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Fla. Panel Outlines Student-Performance Standards

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In a significant step toward holding schools accountable for student performance, the Florida Board of Education last week began considering an ambitious set of standards for what students should know and be able to do.

The proposal by the Florida Commission on Education Reform and Accountability seeks to flesh out a 1991 law that when fully implemented would make the state one of the first to tie high-school graduation to the attainment of skills, rather than coursework.

The plan also would free schools from many state regulations and mandates, creating instead a system of rewards and "actions'' based on schools' progress toward the standards.

"This is going to really signal, here in our state, a major effort to foster restructuring, while at the same time point the way to higher standards,'' said Commissioner of Education Betty Castor, the co-chairman of the commission.

But Ms. Castor noted that the proposal may face resistance from some parents and educators who favor a more traditional, discipline-based system. The board is not expected to act on the recommendations until September, after a series of hearings.

Perhaps more importantly, Ms. Castor acknowledged, the state's serious fiscal crunch may put a damper on the commission's plans.

Although it does not provide a specific cost estimate, the commission's report notes that the new system would require additional funds for training of school staffs, technology, and the development of new forms of assessment.

"The timing, in many respects, is just not good,'' Ms. Castor said. "On the other hand, there aren't many alternatives. There is too much at stake.''

'A Real Change'

The 1991 law, a centerpiece of Ms. Castor's reform strategy, called for reducing state regulation of schools, while holding them accountable for student performance. (See Education Week, May 1, 1991.)

It outlined seven goals for education, which largely parallel the six national education goals set by President Bush and the nation's governors.

To implement the plan, the law also created the commission on reform and accountability. The panel, made up of educators and public officials, was charged with developing performance standards for indicating state, district, and school progress toward the goals and methods of assessing progress.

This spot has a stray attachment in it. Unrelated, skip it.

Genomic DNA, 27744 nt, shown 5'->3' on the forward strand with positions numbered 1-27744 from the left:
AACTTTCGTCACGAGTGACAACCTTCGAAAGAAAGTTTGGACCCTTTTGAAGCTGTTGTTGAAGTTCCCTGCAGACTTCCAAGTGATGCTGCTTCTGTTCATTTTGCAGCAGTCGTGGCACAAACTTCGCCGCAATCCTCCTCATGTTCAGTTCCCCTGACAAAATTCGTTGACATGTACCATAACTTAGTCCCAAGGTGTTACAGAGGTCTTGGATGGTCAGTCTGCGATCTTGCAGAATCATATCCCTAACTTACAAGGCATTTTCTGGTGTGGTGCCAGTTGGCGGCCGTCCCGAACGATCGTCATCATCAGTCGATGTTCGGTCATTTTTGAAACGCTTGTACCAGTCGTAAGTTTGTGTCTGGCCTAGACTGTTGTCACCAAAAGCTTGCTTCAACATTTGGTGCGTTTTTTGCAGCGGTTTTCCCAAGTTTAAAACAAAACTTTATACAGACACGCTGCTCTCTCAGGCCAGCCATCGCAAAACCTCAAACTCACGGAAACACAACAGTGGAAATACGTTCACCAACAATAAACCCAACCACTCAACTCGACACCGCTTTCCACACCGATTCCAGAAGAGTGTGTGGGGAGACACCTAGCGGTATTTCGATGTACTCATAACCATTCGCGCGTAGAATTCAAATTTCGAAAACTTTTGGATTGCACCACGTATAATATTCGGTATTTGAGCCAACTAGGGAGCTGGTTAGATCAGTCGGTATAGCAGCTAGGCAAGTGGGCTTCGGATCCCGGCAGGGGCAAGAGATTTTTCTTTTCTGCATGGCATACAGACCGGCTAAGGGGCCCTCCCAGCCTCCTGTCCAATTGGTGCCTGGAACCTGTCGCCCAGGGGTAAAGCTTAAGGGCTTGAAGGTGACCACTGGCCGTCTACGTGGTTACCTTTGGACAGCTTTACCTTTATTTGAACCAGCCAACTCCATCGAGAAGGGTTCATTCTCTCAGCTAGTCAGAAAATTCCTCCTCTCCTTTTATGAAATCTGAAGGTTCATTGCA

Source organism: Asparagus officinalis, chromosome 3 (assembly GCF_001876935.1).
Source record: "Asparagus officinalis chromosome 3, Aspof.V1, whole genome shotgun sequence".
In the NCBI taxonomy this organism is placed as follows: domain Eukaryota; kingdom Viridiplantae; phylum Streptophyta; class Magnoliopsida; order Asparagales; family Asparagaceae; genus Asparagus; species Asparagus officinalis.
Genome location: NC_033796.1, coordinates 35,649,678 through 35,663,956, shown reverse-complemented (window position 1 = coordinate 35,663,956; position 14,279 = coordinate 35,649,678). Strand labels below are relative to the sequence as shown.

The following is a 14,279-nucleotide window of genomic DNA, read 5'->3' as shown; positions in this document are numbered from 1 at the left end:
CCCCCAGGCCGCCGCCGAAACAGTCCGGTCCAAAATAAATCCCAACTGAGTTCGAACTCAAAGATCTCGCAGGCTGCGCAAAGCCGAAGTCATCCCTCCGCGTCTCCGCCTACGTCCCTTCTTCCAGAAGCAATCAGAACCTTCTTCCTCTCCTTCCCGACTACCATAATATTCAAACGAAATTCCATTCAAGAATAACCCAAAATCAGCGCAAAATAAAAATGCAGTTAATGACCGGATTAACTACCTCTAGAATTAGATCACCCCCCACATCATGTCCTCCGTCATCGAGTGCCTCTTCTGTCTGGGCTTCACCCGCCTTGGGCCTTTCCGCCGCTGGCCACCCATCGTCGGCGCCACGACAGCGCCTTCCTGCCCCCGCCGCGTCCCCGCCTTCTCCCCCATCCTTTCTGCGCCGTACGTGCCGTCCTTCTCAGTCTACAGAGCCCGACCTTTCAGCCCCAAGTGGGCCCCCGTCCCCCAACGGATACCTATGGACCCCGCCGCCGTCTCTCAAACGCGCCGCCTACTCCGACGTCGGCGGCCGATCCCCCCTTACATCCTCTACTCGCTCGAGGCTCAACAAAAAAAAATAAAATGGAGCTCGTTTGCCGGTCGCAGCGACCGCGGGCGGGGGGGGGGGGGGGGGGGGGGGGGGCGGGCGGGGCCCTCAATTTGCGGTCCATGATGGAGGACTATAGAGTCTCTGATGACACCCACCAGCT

The "heart'' of the system, according to Michael C. Biance, the commission's executive director, is the student-performance standards.

Relying, in part, on the report of the U.S. Labor Department's Secretary's Commission on Achieving Necessary Skills, the panel outlined 10 competencies it says all students should attain.

The standards emphasize students' abilities to solve problems and use their knowledge, Mr. Biance explained.

"That's a real change from the pure-facts and minimum-skills approach we have had in the past,'' he said.

Ms. Castor pointed out, however, that the state currently lacks ways of assessing student performance on most of those competencies.

To ease the transition to the new system, she said, the commission reluctantly agreed to use existing tests until the new assessments are in place.

Incentives and Action

In addition to outlining the standards, the commission also proposed that the state and local districts award "incentives'' to schools that have demonstrated progress on meeting the standards. The panel recommended against financial rewards, however, for such schools.

It also proposed that schools that are not making adequate progress be required to develop improvement plans, and that those that have not improved after three years be subject to state action.

Ms. Castor stressed that the panel's report represents interim recommendations that could be changed after the hearings.

"There's going to be, realistically, some resistance,'' she said. "Everybody is not on board.''

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